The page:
I speak at many camps each summer, but this one stuck out because of the format they asked me to follow. First of all, there were two chapel services each day for the kids – one in the morning and one in the evening. The morning service was designed to be the “main” service of the day (in terms of worship music and teaching time) with the evening service being more of a “review and respond” service.
So in the evenings, I taught for about 10 minutes, just reviewing the points we learned about in the morning. Then, for the remainder of the service (another 45 minutes to an hour), we spent responding to God’s Word through the format of worship stations.
The camp told me this ahead of time. So I wrote up some station ideas that went along with my lessons each day. The leadership at the camp then took all my ideas and turned them into reality by getting the supplies, setting up the stations, and manning them each night.
The results were amazing. We realized that kids learn and respond in a variety of ways, depending on their learning languages. Some kids respond well with hands-on and interactive activities while others are fine being still or reading. Most kids have a variety of learning styles inside of them anyway, so it’s good to have the different stations so they can move around freely as they like. I’d like to take a few posts to share the ideas and pictures from the worship response stations.
Here is a quick rundown of the stations. I will go into more details with each one in subsequent posts.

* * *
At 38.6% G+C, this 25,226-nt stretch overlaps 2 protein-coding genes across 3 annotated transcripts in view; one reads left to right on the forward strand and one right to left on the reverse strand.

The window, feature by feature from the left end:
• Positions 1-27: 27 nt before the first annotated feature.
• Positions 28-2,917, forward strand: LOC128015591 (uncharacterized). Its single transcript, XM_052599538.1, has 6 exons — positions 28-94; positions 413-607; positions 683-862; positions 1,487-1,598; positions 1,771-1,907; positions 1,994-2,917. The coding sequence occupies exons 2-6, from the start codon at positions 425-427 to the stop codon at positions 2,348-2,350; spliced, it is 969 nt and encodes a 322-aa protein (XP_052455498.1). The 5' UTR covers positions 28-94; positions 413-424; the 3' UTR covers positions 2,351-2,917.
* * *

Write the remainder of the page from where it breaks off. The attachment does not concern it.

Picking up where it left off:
- Prayer Counseling – This is the traditional idea of having prayer counselors on hand if a kid or adult needs prayer for anything. This is usually the only “station” people offer as a way of response at camp or in church. We still used it, but it was only one of many ways to respond.
- Question Cards – If the kids had a question about God or the Bible, they wrote them down on a 3×5 card and handed it to an adult. The adult would then attempt to find the answer in the Bible and answer the question. If they couldn’t find it, then they would say “I don’t know” or “I’ll look it up later and get back it you.” This was a surprisingly popular station for the kids.
- World Prayer Map – There was a map on the wall and the kids would go up and place a sticker star on a country, city, or location of a people group and pray for them.
- Slime Buckets – One night, we taught about Jonah. In order to explore the idea of what it may have felt like to be inside the belly of a great fish, the kids put their hands in slime. This was obviously very popular.
- Blindfolded Prayer – Also along the story of Jonah (who prayed in pitch darkness inside the belly of the fish), we had the kids put on a blindfold and then sit or kneel and pray. One leader said this station was the first time he had seen one of his boys pray. Sometimes it takes some creative way that really connects with a particular kid to open them up to things like prayer and worship.
- Kids Pray for Adults – I will devote an entire post to this station, as it was my favorite of all the stations. Kids were on hand to pray for adults who wanted prayer. It was humbling for adults and exciting for kids. More on this one later.
- The Wooden Cross – This is another traditional station that many groups have used for years. I believe it is still very powerful in form and function. The large wooden cross reminds us of what Jesus did for us and we have the chance to lay prayers and confessions at the cross by writing them on a piece of paper and nailing them to the cross.
- Prayer Journaling/Drawing – This was also a very popular one. We had stacks of paper and boxes of crayons, markers, and pencils on hand. The kids would simply grab some paper and something to write/draw with and freely journal or draw pictures as prayers, thanksgivings to God, and other worship thoughts on their minds.